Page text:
Overview VI: Bystanders and Rescuers | Holocaust

Raoul Wallenberg

"No one had any compassion or any kind of a nice word to say to us. There was no one to say, 'It's going to get better,' or, 'Don't worry.' At no time had you the luxury of hearing anything like that." —Ben Stern, Columbia Concentration Camp Survivor

"The scariest thing is not the evil, but more the people who sit by and let it happen." —Albert Einstein

For the most part, the nations of the world offered little assistance to the victims of the Holocaust. German plans for the annihilation of the Jews could not have succeeded without the active cooperation of non-Germans in occupied Europe. A long tradition of anti-Semitism aided the Nazis in their efforts. Many of the death camps were, for example, staffed by Eastern Europeans, recruited and trained by the Nazis.

League of Nations Offers Little Help

During the early stages of Nazi persecution of German Jews, few countries offered to take in the victims of persecution. This was true even after it became clear that discrimination against Jews was a deliberate policy of the German government. Although its charter forbade such actions, the League of Nations was helpless to stop Hitler's plans for the forced expulsion of the Jews. The League did set up a commission to help German Jewish refugees, but League member nations offered so little assistance that the head of the commission, James McDonald, resigned in protest. No nation offered to revise its immigration policy to meet this crisis. None offered to accept German Jews while they could still get out.

United States Keeps Immigration Quotas

The countries of the world continued to restrict immigration from Europe. The American public learned about the death camps in November, 1942, when the State Department made this information public and gave it to the mass media. It was never treated as a major news story in American newspapers.

A few Church leaders worked with American Jewish organizations to urge the government to act, but on the whole there was a deafening silence from the United States and other countries. The State Department saw no place to put the thousands of Jews that would have to come. There was no leadership from President Roosevelt to put pressure on the State Department or government officials. Despite this, several thousand Jews did manage to get out. Refugees went anywhere they could obtain a visa, China, Africa, Brazil, Japan, or India.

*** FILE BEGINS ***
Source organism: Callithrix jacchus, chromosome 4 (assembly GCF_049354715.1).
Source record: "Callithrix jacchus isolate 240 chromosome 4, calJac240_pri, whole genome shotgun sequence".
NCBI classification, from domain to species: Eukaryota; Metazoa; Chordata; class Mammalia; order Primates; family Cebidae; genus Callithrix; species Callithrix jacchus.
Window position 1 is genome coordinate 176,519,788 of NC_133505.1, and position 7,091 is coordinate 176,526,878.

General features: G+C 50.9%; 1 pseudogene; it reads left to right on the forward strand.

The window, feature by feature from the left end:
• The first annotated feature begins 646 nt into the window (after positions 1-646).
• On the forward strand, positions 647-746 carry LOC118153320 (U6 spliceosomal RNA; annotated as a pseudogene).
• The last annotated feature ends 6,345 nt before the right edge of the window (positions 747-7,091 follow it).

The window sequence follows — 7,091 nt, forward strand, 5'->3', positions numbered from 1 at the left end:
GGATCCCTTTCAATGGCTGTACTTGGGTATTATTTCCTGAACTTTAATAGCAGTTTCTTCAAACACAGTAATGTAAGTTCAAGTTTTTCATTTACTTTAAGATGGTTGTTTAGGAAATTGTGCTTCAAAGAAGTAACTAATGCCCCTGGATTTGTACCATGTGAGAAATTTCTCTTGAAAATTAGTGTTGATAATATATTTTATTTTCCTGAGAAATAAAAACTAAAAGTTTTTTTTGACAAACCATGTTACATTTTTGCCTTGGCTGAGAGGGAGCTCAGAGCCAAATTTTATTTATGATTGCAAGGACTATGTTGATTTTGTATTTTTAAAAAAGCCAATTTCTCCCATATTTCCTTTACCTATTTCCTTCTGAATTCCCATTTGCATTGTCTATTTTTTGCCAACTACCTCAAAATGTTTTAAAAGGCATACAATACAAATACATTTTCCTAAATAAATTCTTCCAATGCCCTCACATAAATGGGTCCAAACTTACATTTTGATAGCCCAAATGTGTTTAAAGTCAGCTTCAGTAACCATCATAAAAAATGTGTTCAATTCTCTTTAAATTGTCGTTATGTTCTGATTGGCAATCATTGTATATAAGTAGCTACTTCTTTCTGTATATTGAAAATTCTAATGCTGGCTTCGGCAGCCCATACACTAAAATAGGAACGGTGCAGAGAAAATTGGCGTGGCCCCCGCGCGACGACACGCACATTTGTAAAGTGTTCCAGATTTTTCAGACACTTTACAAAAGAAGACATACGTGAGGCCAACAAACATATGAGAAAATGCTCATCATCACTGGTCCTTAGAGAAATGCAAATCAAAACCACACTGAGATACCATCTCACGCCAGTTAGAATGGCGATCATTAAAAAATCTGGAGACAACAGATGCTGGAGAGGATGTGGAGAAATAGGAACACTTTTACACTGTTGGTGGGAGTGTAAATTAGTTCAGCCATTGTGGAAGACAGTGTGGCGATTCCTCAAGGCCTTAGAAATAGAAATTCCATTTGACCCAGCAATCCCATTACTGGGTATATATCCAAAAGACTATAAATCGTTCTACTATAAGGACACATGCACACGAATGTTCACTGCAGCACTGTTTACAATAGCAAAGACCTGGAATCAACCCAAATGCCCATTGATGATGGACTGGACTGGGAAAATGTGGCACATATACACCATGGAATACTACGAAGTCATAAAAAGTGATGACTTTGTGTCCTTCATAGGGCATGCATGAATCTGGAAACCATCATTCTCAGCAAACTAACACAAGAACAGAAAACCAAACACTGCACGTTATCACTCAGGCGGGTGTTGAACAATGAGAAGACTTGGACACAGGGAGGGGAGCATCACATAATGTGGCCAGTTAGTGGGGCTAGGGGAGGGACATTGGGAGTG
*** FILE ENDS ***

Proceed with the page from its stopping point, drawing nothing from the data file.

By late 1938, the Nazis had recognized that forced emigration of German Jews was a failure. The German Foreign Office noted that the world had closed its borders to the Jews. How could the Jews leave Hitler's Germany if there was now no place for them to go?

Immigration Quotas Not Filled

Throughout early 1939, the United States admitted about 100,000 Jews from Germany and other Eastern European nations. However, this figure represented only about one-fourth of the places available in the United States for refugees from Nazi Germany and occupied Europe. Nearly 400,000 openings were not filled. Certain officials within the State Department resisted attempts to fill the quotas allowed for Jewish emigration. Reasons for this are complex. Throughout the Depression years, some Americans feared job competition from incoming refugees. Anti-Semitism also played a part in American policy toward the refugees. Great Britain, Canada, and a number of Latin American countries had policies similar to those of the United States.

St. Louis Refused Entry

While the doors to official emigration were closing, many still tried to leave their country for a safe haven abroad. Counting on the goodwill of the United States and Canada, several shiploads of German Jews sailed for North America in 1938 and 1939. In May, 1939, 937 German Jews boarded the "St. Louis," bound from Hamburg, Germany, to the United States. The passengers on the "St. Louis" already had American quota permits but did not yet have visas.